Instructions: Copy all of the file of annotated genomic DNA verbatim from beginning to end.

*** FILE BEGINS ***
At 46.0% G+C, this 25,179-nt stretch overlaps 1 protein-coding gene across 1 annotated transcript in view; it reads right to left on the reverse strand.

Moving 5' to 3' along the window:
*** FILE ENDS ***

At 46.0% G+C, this 25,179-nt stretch overlaps 1 protein-coding gene across 1 annotated transcript in view; it reads right to left on the reverse strand.

Moving 5' to 3' along the window: